A friend of mine from Michigan flew into town with some of his partners. Multiple dudes. On the prowl. It’s always an amusing sight when you see packs of men cruising the Strip looking for some action. Red eyes. Winking. Hands clutching beer. Rubbernecking the girls.
Jim is a good man. Funny. Smart. A hero of mine and a sports junky. Football, baseball, hockey, golf. Hell, he probably follows roller derby and bass fishing.
We had lunch at Margaritaville. Funny-looking place. Big-ass volcano with a bar cut into it. Straw canopies. Giant fishing poles popping out of booths. Very kitsch. Very Vegas. I never understood the whole Jimmy Buffett thing. Just like I never understood the Grateful Dead thing. I guess, like the Dead, I think his music sucks.
Anyhow, Buffett was once a country musician but then found a drunk cross-eyed island crowd to sing to and made millions. The dude was born in Mississippi for the love of god. Not Puerto Vallarta. Not Hawaii.
We left the volcano and went to Bill’s Gamblin’ Hall and Saloon. It sits right on Flamingo and the Strip. Same building where Barbary Coast used to do business. But nothing’s changed. It still reeks of cigarettes, desperation, and jet-powered air-conditioning.
In fact, that’s what all casinos smell like: smokes, desperation, and jet-powered air-conditioning. It’s heavenly - the Vegas potpourri.
We found a bar right by the sports book and ordered some drinks. The two bartenders were in their forties. Their faces told us they didn’t give a rat’s ass about customer service. One of those what-the-hell-do-you-want deals.
I’ve always liked the Old School Vegas people. The no nonsense, no bullshit types. The ones that have been up and down the Strip one too many times. You’ll find these folk working in old dives like Bill’s. Or in one of those hard-luck bars weathered by the wind and those who’ve given up.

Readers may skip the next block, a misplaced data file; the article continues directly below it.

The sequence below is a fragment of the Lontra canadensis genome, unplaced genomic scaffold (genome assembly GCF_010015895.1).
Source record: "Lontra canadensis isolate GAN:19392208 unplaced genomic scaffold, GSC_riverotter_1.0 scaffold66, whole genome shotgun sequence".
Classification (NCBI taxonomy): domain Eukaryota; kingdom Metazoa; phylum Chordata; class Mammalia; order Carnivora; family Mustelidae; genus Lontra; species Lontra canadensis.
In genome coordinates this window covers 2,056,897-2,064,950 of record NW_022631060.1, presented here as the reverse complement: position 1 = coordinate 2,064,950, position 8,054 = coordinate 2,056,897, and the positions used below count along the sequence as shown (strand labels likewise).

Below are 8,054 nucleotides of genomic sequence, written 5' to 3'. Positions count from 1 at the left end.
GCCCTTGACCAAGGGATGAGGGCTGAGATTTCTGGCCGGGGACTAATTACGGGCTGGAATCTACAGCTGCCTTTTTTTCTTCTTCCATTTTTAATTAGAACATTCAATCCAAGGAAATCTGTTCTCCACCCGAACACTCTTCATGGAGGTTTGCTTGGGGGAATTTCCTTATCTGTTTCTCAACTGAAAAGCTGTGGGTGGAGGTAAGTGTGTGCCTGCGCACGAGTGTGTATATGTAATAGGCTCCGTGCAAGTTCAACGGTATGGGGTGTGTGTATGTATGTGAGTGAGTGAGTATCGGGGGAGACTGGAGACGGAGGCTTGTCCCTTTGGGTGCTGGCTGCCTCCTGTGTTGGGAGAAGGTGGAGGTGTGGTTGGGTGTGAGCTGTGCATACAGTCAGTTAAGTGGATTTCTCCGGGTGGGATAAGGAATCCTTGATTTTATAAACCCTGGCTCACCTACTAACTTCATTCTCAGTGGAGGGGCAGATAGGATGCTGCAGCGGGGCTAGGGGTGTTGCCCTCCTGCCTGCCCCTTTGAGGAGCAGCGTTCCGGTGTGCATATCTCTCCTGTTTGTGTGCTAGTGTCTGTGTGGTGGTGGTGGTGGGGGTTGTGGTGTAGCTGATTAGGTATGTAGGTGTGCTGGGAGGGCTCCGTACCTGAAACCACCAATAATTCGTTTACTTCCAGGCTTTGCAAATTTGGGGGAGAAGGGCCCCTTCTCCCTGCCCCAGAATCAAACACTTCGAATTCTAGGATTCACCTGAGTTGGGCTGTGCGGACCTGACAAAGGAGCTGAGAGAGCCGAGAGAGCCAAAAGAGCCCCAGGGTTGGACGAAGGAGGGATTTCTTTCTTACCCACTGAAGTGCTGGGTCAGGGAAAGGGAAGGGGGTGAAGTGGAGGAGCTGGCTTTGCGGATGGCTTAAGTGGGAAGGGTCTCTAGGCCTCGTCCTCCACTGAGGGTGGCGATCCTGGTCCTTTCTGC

We talked sports and literature. Women and poker. Jim’s a poker player. Earlier that day he entered a tournament and walked away with some cash in hand. Back at home he plays at a place called The Barn Poker Room. He was wearing one of their T-shirts. On the back it said: Do You Have The Nuts?
I read the shirt and was busting up.
“Jim, what’s with the ‘nuts’?”
“The ‘nuts’ means you have the best hand,” he said pulling back his beer.
Right then a woman squeezed in between two people sitting at the bar trying to order some drinks. There was a long line of people who also wanted drinks five feet away from her.
“You know what’s going on, right?” one of the bartenders asked her.
“Huh?” she said, holding a crisp twenty-dollar bill.
“You know what’s going on?” he said motioning to the line.
“Oh, I can’t get drinks here?”
“If you’re not sitting at the bar you have to stand in line like everyone else.”
“Oh,” she said sharply and got in the back of the line.
He looked at us and shook his head.
“Everyone is a fucking VIP,” he said.